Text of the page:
Expectations rise for the UK (and we’re not talking about the World Cup!)


As widely expected, the Bank of England voted to keep the base rate unchanged at 0.50% during last week’s meeting. The main surprise however, was on the minutes from the meeting (published at the same time as the rate announcement) which showed a 6-3 vote with the Bank’s Chief Economist, Andy Haldane joining Michael Saunders and Ian McCafferty in voting for a 0.25% rate hike. The overall tone of the minutes were deemed relatively hawkish with the committee sticking by its forecast that the economy will rebound in Q2 following a surprising blip in Q1 (which prevented the committee hiking in May).

 

At the beginning of last week, the market was pricing in a 50% probability of a BoE rate hike in August. This has now risen to 72% and was reflected in a rally in sterling against all its major counterparts. In the immediate aftermath of the announcement, GBPUSD rallied from 1.3110 to 1.3270 while GBPEUR rallied 1.1375 to 1.1460 (EURGBP fell from 0.8790 to 0.8725).

 

Chart 1 – Probability of a rate hike by August 2018

 

Source: Bloomberg

 

The Bank’s vote of confidence in the UK economy was good news for sterling from a short-term perspective, but it doesn’t detract from the fact that the MPC’s stance on monetary policy is relatively cautious. Sterling continues to face considerable headwinds from both macroeconomic and geopolitical headwinds. While headline inflation remains above the Bank of England’s 2% target, the MPC have shown a willingness in recent years to tolerate higher prices as long as there is a view that prices will revert back to target in the medium term. Given that Brent Crude has fallen around 10% from its recent highs above $80 per barrel and the biggest contributor to inflation in recent months has been increased input costs, the MPC are likely to remain comfortable for the time being.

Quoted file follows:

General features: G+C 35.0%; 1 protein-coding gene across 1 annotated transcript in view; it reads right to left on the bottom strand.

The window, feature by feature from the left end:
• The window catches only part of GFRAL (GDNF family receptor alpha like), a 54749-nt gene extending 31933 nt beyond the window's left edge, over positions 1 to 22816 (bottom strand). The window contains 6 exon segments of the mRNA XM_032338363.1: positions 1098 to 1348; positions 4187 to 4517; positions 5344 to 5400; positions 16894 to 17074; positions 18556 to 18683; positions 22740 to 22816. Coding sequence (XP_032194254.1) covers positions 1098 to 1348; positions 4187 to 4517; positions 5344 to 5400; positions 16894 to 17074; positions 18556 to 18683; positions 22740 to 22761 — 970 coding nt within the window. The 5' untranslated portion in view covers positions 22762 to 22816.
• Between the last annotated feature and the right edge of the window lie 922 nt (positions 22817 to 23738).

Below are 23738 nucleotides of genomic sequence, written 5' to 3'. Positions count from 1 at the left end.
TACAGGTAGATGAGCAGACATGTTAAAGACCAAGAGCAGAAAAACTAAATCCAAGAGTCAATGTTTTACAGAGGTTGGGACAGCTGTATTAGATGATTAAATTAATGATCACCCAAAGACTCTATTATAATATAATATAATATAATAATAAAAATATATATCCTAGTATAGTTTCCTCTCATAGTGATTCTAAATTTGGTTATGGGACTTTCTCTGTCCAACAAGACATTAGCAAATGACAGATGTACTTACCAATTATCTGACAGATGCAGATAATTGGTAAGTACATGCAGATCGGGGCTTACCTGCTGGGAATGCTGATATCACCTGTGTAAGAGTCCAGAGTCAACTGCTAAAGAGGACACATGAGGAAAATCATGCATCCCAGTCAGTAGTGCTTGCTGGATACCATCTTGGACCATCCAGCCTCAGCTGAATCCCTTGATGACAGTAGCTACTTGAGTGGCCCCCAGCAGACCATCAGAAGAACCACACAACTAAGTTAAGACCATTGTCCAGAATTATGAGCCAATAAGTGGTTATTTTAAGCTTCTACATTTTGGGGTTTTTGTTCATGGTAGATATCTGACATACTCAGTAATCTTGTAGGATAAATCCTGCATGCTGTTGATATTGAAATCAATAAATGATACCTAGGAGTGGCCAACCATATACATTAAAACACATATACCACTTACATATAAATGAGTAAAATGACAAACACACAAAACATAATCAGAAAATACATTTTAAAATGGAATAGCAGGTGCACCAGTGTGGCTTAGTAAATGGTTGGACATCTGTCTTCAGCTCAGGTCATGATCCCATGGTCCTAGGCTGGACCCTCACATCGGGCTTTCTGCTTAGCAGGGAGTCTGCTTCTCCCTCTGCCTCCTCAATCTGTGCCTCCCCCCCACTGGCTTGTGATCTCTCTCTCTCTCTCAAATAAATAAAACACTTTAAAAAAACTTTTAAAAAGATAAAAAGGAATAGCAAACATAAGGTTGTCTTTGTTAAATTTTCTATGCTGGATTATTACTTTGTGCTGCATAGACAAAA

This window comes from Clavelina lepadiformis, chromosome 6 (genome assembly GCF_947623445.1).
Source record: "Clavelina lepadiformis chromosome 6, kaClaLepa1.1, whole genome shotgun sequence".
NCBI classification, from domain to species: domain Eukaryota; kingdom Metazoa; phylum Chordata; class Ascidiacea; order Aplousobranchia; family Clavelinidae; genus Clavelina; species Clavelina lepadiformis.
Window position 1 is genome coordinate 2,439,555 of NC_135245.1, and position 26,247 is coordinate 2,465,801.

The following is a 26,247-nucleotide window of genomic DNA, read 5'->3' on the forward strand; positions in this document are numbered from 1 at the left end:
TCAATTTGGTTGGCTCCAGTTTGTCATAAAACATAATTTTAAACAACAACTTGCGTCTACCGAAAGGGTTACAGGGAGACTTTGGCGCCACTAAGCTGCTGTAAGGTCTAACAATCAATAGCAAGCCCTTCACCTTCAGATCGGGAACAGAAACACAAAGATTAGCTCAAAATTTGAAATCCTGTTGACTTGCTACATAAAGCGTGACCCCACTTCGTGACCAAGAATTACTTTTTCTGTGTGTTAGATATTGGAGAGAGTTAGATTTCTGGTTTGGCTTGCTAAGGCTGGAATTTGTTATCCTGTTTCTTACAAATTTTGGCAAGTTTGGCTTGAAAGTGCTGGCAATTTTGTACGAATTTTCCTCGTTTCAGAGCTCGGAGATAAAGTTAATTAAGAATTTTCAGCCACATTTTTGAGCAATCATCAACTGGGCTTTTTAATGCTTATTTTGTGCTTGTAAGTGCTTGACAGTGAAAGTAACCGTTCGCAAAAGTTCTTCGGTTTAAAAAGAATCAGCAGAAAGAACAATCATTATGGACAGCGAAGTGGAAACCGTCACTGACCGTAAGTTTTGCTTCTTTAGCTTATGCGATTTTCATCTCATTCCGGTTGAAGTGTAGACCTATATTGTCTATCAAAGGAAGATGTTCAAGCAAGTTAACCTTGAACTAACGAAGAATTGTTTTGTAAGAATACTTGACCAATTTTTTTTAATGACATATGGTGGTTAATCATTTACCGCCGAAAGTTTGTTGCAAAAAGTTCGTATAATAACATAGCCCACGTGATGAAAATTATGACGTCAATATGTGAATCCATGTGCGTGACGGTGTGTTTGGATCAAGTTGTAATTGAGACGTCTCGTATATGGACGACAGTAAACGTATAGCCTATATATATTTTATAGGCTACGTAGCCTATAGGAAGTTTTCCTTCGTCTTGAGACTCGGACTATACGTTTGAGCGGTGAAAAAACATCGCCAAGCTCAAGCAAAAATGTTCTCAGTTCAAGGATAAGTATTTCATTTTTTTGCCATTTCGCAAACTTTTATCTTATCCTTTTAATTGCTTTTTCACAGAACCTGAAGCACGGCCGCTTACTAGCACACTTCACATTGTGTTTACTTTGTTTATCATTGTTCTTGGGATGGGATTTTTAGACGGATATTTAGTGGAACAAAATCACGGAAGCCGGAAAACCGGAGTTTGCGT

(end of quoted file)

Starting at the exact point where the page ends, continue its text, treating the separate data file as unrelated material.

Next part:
At this stage, we agree that there is a high probability of a Bank of England rate hike in August. However, just as we were in May, we remain cautious of any sign that economic growth in the second quarter of 2018 is not rebounding as expected. The final readings for Q2 GDP will not be published before the Bank of England’s meeting on 2nd August (which coincides with the publication of the next quarterly inflation report) but the first reading (due on 10th July) should provide an initial gauge.

 

Furthermore, as Central Banks across the globe start talking about reducing the size of their balance sheet, the BoE also revised its guidance on QE stating that a portfolio unwind would not occur until rates reach closer to 1.5%. Given current rate projections, it therefore seems unlikely that the BoE will start selling assets before early 2020. One note of caution however for the long-term hawks; if the Bank does start reducing the size of its balance sheet, it may well put the break on additional rates hikes in the short term as this would constitute a tightening of monetary policy.

 

Whether we are talking short term (ie. focusing on August’s meeting) or looking longer term (ie. over the next 12 – 18 months) if it transpires that the Bank of England will delay raising rates again, sterling is likely to come under considerable pressure, particularly against the dollar if the Fed keeps tightening. For this reason, we retain our bullish bias for the dollar against sterling although note that given its recent advance on a trade weighted basis, the greenback is getting close to being in overbought territory and therefore remains vulnerable to a correction itself (as discussed a couple of weeks back). 

 

 

Author: Marc Cogliatti



 

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